If you happen to visit the Christchurch Art Gallery in the next few months you’ll see a piece of Christchurch City Libraries on display.
Ten of the library’s tukutuku panels are on temporary loan as part of an exhibition put together by assistant curator Nathan Pohio called ‘Moroki‘. This word refers to something with an ongoing nature and expresses continuity. In this instance the focus is on historic and contemporary Māori artworks that offer insight into the relationships between Māori art and architecture, and is part of a wider exhibition highlighting 19th and 20th century New Zealand art currently on display at the art gallery.
This is not the first time the tukutuku panels have had a temporary change of home.
Created in 2001 as part of a community art project led by Ngā Puna Waihanga, 19 tukutuku panels were installed in Ngā Pounamu Māori, the Māori resource area on the 2nd floor of the Central Library in 2002.
After the library building was damaged in the 2011 Christchurch earthquakes the panels were removed and eventually distributed to a number of libraries around the network. The tukutuku panels currently on loan to the art gallery were previously housed at the Linwood and Aranui libraries. When Tūranga, the new central library building currently under construction in Cathedral Square, opens the tukutuku panels will again be brought together and displayed with the Māori collection.
The ten tukutuku panels currently on display at the art gallery sit across from paintings of Māori architecture and carvings, and the colours, shapes and designs on the panels really have an opportunity to shine when placed alongside other artworks.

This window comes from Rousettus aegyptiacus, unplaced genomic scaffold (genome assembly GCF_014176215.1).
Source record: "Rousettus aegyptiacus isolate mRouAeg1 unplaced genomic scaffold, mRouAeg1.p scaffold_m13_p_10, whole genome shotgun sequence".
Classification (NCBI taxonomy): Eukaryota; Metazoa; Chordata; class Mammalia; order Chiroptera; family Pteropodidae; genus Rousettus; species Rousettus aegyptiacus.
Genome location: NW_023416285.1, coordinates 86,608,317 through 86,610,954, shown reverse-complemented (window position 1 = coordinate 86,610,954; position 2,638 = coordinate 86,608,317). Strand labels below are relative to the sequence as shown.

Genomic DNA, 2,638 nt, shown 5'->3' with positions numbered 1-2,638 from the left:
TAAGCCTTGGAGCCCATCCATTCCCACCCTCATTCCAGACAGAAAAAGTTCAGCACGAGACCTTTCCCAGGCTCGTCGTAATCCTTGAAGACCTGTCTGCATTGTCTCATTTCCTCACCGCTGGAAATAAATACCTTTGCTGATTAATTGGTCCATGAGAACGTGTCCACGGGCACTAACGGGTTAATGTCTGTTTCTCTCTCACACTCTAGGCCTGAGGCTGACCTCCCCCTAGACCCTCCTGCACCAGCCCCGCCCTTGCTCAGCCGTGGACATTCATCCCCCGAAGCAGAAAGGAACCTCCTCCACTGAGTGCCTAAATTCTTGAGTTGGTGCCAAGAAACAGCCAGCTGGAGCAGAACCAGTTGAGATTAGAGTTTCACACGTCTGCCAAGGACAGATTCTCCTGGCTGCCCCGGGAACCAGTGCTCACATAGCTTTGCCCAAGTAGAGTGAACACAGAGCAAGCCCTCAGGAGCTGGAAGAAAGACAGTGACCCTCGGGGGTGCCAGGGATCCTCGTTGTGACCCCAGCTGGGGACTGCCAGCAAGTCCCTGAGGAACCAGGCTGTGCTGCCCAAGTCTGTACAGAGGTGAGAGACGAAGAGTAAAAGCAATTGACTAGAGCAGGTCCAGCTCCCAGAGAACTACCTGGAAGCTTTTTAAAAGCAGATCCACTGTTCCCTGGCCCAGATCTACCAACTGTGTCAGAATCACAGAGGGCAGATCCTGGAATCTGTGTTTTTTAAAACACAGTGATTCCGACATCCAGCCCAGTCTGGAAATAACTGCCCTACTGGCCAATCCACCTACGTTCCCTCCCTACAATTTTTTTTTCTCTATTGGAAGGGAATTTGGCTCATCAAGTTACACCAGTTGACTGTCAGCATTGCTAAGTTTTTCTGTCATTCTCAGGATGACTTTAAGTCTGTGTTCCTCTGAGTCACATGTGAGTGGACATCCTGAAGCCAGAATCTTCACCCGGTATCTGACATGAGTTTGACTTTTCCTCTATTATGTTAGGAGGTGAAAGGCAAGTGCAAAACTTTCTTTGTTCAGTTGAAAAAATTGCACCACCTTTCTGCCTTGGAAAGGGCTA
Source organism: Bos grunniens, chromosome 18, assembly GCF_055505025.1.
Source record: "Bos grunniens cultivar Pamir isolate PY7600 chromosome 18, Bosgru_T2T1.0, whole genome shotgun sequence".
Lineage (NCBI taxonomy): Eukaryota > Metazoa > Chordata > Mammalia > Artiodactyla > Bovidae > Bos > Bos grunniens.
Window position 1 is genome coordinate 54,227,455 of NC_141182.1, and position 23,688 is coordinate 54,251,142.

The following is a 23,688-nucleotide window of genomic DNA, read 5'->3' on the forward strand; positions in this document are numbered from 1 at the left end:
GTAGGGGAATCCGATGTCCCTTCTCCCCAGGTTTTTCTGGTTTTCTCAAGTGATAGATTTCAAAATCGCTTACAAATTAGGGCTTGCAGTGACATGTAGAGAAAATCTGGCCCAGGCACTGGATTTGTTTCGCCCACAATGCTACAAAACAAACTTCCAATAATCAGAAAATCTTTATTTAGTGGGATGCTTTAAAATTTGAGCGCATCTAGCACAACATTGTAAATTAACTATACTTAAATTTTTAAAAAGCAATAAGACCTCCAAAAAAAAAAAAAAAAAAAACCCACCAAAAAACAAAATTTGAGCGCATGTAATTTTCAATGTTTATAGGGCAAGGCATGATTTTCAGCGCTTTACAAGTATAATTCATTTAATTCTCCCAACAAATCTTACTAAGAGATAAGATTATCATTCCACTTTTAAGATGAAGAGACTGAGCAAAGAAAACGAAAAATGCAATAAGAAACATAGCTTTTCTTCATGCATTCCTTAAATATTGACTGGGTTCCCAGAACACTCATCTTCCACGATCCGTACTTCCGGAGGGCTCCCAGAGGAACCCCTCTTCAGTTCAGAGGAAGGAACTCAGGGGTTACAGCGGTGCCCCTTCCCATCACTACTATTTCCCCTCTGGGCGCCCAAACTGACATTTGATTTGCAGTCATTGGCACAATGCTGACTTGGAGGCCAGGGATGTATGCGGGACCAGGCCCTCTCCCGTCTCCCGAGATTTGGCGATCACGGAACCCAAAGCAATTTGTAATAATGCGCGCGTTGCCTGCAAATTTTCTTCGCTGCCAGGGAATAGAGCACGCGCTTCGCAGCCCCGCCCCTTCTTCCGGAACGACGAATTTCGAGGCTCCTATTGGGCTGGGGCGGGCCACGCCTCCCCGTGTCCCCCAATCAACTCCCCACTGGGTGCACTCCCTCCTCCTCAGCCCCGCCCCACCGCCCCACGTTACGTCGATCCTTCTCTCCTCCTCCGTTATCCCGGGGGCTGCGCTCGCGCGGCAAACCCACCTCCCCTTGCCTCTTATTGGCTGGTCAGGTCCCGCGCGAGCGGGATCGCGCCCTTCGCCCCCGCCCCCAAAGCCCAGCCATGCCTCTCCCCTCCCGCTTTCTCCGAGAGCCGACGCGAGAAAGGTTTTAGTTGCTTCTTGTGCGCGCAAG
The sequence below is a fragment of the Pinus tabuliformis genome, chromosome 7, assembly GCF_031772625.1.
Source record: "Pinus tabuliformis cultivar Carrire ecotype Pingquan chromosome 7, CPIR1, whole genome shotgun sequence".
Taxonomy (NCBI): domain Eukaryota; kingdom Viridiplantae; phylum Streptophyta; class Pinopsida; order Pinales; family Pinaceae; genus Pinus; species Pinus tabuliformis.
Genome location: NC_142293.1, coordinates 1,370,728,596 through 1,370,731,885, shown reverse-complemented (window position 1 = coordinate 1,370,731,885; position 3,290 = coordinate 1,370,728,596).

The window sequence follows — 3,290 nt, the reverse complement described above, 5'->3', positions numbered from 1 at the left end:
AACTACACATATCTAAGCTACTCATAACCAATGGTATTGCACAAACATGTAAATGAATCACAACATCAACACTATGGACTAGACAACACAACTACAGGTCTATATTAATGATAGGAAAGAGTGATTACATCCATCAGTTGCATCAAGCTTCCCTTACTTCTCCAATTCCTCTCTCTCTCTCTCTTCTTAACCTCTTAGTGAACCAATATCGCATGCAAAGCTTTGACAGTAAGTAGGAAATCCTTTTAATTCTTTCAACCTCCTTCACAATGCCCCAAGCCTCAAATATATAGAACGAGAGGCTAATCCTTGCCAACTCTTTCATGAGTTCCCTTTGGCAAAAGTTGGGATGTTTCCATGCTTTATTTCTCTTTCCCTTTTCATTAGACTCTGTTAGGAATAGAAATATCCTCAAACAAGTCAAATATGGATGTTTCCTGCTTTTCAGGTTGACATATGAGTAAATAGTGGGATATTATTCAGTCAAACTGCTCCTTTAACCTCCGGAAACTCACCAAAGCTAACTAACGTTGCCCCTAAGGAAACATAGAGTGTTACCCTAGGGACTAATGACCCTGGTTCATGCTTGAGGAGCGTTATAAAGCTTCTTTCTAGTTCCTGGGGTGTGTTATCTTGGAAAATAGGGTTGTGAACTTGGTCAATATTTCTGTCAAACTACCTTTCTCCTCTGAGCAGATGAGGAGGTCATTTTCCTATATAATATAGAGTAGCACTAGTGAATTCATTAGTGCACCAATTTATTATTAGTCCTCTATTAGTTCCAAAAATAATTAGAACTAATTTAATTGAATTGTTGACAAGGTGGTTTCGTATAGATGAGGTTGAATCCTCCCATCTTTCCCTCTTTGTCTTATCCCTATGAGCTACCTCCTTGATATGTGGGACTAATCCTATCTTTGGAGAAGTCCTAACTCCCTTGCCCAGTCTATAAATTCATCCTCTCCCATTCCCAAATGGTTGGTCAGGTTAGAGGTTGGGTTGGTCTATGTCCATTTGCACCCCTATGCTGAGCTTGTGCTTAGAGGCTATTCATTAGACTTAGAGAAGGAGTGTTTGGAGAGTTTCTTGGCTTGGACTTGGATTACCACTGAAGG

Canterbury Japan Day is an annual event organised by The Japanese Society of Canterbury with the aim of sharing authentic Japanese culture with Cantabrians. In 2018 it will take place from 9.30am to 4.30pm on Sunday 4 March at Riccarton Park, 165 Racecourse Road.
The theme this year is the Japanese Summer. The venue will be filled with decorations relating to Tanabata – The Summer Star Festival. There will be stalls, indoor events, an anime cosplay cafe and outdoor events.
The inaugural Canterbury Japan Day was held on 11 March 2012 to celebrate the 20th anniversary of the Japanese Society of Canterbury and the 60th anniversary of diplomatic relations between New Zealand and Japan. It also marked the anniversary of the 2011 East Japan earthquake and tsunami.